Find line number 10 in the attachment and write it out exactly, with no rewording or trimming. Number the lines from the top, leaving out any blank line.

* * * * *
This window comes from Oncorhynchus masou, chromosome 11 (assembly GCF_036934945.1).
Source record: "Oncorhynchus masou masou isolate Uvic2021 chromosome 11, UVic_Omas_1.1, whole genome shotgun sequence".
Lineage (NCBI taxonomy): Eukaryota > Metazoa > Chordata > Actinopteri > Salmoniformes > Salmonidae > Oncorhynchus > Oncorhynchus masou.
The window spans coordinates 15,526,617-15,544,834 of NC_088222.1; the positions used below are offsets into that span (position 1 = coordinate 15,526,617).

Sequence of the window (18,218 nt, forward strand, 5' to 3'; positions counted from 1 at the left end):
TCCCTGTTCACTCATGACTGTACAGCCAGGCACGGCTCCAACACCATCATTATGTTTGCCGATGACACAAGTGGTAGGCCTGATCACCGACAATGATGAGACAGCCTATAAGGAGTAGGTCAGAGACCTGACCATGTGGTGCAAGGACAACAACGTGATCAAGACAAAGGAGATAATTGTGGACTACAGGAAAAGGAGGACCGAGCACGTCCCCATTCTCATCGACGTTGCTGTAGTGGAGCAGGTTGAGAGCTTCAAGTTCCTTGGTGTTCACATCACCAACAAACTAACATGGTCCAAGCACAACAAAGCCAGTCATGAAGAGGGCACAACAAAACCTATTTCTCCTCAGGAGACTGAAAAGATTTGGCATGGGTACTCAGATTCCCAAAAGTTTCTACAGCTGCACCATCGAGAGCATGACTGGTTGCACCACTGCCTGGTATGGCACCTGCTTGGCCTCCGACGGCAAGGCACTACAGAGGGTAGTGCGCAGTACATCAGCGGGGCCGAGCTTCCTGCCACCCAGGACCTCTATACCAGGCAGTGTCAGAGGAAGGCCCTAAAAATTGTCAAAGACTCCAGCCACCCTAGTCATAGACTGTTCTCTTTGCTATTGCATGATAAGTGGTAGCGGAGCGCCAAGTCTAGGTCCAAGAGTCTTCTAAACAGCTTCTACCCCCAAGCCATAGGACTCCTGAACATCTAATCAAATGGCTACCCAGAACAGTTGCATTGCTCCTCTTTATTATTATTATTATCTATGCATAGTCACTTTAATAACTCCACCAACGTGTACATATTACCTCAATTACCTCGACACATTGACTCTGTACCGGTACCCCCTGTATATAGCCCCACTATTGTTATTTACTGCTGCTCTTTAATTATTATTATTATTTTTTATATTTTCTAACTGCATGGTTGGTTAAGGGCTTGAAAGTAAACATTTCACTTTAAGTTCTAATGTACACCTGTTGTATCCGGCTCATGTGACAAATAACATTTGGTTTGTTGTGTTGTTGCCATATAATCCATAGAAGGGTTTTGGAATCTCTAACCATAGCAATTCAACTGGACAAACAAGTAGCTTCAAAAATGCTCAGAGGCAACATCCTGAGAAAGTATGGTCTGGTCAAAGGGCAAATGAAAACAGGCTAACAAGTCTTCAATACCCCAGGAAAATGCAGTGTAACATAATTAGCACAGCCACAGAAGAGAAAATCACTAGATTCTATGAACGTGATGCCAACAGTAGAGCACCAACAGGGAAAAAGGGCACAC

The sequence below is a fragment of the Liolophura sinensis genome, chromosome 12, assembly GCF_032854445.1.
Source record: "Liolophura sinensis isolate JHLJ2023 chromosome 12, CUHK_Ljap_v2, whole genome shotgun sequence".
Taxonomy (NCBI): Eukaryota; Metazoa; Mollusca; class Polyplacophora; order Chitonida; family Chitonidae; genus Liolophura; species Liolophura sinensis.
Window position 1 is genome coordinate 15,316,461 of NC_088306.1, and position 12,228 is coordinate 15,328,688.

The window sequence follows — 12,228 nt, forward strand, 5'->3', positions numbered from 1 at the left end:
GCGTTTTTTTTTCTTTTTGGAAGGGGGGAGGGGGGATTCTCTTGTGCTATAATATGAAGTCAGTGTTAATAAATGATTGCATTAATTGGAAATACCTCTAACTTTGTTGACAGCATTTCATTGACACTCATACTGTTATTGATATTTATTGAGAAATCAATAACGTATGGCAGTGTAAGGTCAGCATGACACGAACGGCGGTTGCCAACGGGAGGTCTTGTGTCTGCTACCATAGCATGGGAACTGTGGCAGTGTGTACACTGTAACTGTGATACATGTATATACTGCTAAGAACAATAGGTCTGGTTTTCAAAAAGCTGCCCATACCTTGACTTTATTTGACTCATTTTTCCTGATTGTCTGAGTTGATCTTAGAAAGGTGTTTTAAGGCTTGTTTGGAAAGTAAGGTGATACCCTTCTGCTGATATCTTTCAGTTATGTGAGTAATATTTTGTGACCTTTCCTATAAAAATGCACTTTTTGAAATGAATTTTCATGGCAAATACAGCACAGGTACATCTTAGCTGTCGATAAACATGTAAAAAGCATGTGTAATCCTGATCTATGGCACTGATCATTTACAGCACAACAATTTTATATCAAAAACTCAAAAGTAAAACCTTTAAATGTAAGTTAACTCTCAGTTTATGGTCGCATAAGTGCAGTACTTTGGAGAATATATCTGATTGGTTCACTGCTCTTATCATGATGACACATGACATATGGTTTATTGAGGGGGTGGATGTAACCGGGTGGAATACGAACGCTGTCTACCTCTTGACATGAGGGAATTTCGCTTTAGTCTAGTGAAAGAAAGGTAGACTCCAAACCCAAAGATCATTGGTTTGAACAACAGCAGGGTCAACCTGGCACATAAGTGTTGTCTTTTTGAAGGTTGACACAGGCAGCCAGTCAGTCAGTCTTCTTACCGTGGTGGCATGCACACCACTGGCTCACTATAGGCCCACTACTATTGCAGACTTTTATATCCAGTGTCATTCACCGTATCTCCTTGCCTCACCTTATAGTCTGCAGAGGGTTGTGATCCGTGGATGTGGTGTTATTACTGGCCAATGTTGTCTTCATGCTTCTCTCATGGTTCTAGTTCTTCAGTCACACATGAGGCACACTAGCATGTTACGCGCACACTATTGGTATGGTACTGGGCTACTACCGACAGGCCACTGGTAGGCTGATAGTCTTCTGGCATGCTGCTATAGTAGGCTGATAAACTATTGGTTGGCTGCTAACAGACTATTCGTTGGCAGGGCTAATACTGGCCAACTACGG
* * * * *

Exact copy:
Window position 1 is genome coordinate 15,316,461 of NC_088306.1, and position 12,228 is coordinate 15,328,688.